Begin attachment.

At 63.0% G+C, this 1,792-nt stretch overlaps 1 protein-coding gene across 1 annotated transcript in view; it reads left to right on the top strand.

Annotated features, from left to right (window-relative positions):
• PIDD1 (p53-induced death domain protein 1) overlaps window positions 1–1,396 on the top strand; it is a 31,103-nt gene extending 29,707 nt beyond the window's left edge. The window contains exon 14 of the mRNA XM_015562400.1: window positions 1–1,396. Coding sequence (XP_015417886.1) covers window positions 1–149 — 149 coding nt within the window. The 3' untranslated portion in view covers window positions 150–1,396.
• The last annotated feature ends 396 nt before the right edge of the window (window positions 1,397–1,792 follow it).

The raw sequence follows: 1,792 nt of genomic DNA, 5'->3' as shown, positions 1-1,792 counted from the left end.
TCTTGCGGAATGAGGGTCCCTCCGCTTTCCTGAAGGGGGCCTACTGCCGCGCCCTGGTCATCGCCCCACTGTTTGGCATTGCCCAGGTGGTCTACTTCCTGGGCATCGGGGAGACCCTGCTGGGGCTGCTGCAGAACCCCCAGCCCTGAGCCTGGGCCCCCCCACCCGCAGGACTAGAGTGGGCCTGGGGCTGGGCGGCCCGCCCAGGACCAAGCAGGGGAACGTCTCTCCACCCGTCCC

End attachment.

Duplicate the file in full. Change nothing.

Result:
At 63.0% G+C, this 1,792-nt stretch overlaps 1 protein-coding gene across 1 annotated transcript in view; it reads left to right on the top strand.

Annotated features, from left to right (window-relative positions):
• PIDD1 (p53-induced death domain protein 1) overlaps window positions 1–1,396 on the top strand; it is a 31,103-nt gene extending 29,707 nt beyond the window's left edge. The window contains exon 14 of the mRNA XM_015562400.1: window positions 1–1,396. Coding sequence (XP_015417886.1) covers window positions 1–149 — 149 coding nt within the window. The 3' untranslated portion in view covers window positions 150–1,396.
• The last annotated feature ends 396 nt before the right edge of the window (window positions 1,397–1,792 follow it).

The raw sequence follows: 1,792 nt of genomic DNA, 5'->3' as shown, positions 1-1,792 counted from the left end.
TCTTGCGGAATGAGGGTCCCTCCGCTTTCCTGAAGGGGGCCTACTGCCGCGCCCTGGTCATCGCCCCACTGTTTGGCATTGCCCAGGTGGTCTACTTCCTGGGCATCGGGGAGACCCTGCTGGGGCTGCTGCAGAACCCCCAGCCCTGAGCCTGGGCCCCCCCACCCGCAGGACTAGAGTGGGCCTGGGGCTGGGCGGCCCGCCCAGGACCAAGCAGGGGAACGTCTCTCCACCCGTCCC